normalization. Feature normalization option. Default is zscore. Alternative option is standard.
debug. If debug flag is on, then it should print more information about the calculation as they happen.
For convenience and testing I included some examples. These examples download some datasets from the web and use them to trigger a query. The only exception is the random feature vectors example. For example, to run the iris example simply run in terminal
The examples have a dependency that the package does not, since I use tabulate to pretty print the results from the examples.
In my humble opinion, the best way to run the examples is using virtualenv -which is what I do for travis-. The next commands assume you have virtualenv available.
virtualenv halcon --system-site-packages . ./halcon/bin/activate cd halcon mkdir src cd src pip install numpy pip install scipy pip install tabulate git clone https://github.com/icaoberg/halcon.git cd halcon python setup.py install cd .. python examples/iris.py
$ python examples/iris.py This example uses the iris dataset from Machine Learning Repository Center for Machine Learning and Intelligent Systems http://archive.ics.uci.edu/ml/datasets/Iris I will use the first feature vector as my query image [[0, 1, array([ 5.1, 3.5, 1.4, 0.2, 1. ])]] And I will use the rest of the feature vectors to find the most similar images Now notice that feature vector with iid1 has the same values iid0 [1, 1, array([ 5.1, 3.5, 1.4, 0.2, 1. ])] So I expect that if halcon is working correctly, then iid1 should be the top hit! Elapsed time: 0.0221660137177 seconds Ranking Identifier Class Score --------- ------------ --------------- ----------- 0 1 Iris-setosa 0 1 28 Iris-setosa 1.27788e-43 2 5 Iris-setosa 2.40121e-40 3 29 Iris-setosa 2.40121e-40 4 40 Iris-setosa 5.83391e-40 5 8 Iris-setosa 7.04398e-39 6 18 Iris-setosa 1.1259e-35 7 41 Iris-setosa 1.51906e-34 8 50 Iris-versicolor 6.99696e-34 9 37 Iris-setosa 1.09221e-32 10 12 Iris-setosa 1.22203e-32 11 49 Iris-setosa 2.05046e-32 12 11 Iris-setosa 4.25801e-31 13 21 Iris-setosa 6.55842e-31 14 47 Iris-setosa 5.54098e-29 15 36 Iris-setosa 7.93943e-29 16 7 Iris-setosa 2.16985e-28 17 20 Iris-setosa 4.23544e-28 18 25 Iris-setosa 1.67453e-27 19 3 Iris-setosa 2.40919e-27 Do the top results in the list above belong to the same class as the query image? If so, then SCORE! It seems to work.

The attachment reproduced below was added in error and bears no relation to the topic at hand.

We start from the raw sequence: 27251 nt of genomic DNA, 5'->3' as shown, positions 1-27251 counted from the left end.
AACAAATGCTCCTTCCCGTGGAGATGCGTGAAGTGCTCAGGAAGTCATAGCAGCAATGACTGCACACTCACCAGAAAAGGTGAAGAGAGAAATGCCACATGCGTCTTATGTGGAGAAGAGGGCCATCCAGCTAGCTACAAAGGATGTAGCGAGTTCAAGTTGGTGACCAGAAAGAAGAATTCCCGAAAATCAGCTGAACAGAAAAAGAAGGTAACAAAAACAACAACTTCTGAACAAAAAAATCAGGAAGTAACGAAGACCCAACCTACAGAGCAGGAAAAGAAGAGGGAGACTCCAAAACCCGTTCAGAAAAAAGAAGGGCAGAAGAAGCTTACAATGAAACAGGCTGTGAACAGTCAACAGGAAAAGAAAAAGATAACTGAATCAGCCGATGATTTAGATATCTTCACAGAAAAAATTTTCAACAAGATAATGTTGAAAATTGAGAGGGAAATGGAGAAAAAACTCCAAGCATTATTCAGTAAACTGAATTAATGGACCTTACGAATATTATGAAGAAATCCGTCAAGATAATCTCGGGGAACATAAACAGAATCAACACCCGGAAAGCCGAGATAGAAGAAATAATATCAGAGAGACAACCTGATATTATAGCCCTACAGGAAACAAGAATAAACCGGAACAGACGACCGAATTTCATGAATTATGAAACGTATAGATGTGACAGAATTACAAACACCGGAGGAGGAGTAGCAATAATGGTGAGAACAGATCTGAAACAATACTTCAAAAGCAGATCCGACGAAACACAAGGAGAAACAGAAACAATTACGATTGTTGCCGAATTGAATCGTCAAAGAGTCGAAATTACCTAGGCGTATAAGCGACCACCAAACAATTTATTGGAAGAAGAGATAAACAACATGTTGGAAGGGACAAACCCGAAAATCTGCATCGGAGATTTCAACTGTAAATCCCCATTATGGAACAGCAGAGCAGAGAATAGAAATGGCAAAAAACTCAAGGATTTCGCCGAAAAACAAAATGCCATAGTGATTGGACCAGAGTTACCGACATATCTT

$ python examples/wine.py This example uses the wine dataset from Machine Learning Repository Center for Machine Learning and Intelligent Systems http://archive.ics.uci.edu/ml/datasets/Wine I will use the first three feature vectors as my query wine set And I will use the rest of the feature vectors to find the most similar images Elapsed time: 0.0280928611755 seconds Ranking Identifier Score --------- ------------ ----------- 0 wine1 0 1 wine2 0 2 wine3 0 3 wine21 2.77663e-05 4 wine30 0.000629879 5 wine23 0.00252617 6 wine49 0.00318536 7 wine57 0.00456123 8 wine36 0.0152067 9 wine39 0.0197516 10 wine58 0.0243848 11 wine9 0.024467 12 wine55 0.045762 13 wine24 0.046893 14 wine7 0.113906 15 wine45 0.188355 16 wine27 0.201802 17 wine41 0.206469 18 wine31 0.288536 19 wine56 0.291853
I have included a Jupyter notebook that shows an example using Subcellular Location Features on some images from the Human Protein Atlas.
Using the query image
we queried the content database and determined the most similar image is
Do you think they look similar?
Documentation was written using Sphinx. To generate documentation use the following commands.
To generate html
cd docs make html
To generate PDF document
cd docs make latexpdf
To generate epub document
cd docs make epub
Bugs and Questions
To submit bugs about the source code visit
To submit bugs about the documentation visit
For any other inquiries visit those links as well.